This boat carrying 150 suspected asylum seekers sank north of Christmas Island in 2012
This boat carrying 150 suspected asylum seekers sank north of Christmas Island in 2012

Police in Australia have charged an Iraqi man with organizing a "people-smuggling venture" that led to more than 350 asylum seekers drowning at sea. The ill-fated boat sank in international waters in 2001.

The 43-year-old suspect appeared in court in the Australian city of Brisbane on Saturday following his extradition from New Zealand.

Police allege he belonged to a syndicate that attempted to smuggle asylum seekers into Australia on an Indonesian fishing boat in 2001. The vessel, known as Siev X, sank in international waters en route to Australia's Christmas Island, resulting in the deaths of more than 350 people — most of them women and children.  

Police said the man, then 24, accepted payments from the passengers to help them with transport and accommodation in Indonesia ahead of their sea journey to Australia.

'They are owed justice'

The suspect, an Iraqi national, was arrested at Brisbane Airport on Friday evening and charged with "organizing groups of non-citizens to Australia."

He has been remanded in custody and is due to reappear in court on October 31. If convicted, he faces a maximum of 10 years in prison. Two other individuals have already faced court over the Siev X incident.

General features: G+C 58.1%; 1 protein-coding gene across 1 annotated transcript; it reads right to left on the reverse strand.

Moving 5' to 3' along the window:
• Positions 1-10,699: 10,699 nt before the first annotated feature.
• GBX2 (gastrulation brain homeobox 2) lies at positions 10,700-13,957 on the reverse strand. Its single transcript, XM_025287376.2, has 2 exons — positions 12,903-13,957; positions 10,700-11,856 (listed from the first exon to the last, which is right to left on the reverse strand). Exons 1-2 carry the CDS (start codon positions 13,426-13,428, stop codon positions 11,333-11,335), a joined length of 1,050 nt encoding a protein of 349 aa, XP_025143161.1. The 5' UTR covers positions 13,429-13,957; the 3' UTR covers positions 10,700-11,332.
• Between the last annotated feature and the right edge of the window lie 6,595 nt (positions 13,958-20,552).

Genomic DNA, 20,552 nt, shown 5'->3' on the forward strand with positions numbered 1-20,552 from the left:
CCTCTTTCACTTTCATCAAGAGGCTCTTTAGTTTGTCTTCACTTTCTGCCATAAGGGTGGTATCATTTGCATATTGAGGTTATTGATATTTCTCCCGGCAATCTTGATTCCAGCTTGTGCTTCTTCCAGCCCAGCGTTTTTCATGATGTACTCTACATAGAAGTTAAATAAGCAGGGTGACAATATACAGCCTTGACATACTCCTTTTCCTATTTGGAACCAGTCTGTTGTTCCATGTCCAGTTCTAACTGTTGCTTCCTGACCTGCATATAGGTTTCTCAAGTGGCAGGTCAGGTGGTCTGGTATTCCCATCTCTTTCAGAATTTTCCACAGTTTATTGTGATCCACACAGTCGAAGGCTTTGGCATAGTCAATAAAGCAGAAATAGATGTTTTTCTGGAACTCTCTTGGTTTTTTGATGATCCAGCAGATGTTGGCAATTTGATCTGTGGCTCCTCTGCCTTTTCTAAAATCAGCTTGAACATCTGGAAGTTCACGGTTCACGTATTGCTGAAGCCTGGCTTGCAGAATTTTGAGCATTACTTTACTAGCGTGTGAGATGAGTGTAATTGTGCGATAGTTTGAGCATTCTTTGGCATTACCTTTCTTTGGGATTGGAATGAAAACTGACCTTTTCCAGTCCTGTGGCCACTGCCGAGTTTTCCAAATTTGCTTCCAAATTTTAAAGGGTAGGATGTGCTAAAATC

"Let's not lose sight of the fact that more than 350 people died in this tragedy," Police Commissioner Reece Kershaw said in a statement.

"They are owed justice and we remain committed to deterring those who profit from this trade."

Read more: Australian diplomat on refugee policy: 'We are not inhumane'

The Siev X sinking was controversial in Australia because it took place during an election campaign and at a time when border protection was a major issue. The country's two main political parties have sought to use the tragedy to justify harsh asylum policies, arguing they are necessary to deter people-smuggling and boat arrivals.

nm/tj (Reuters, dpa)

First published: October 21, 2019

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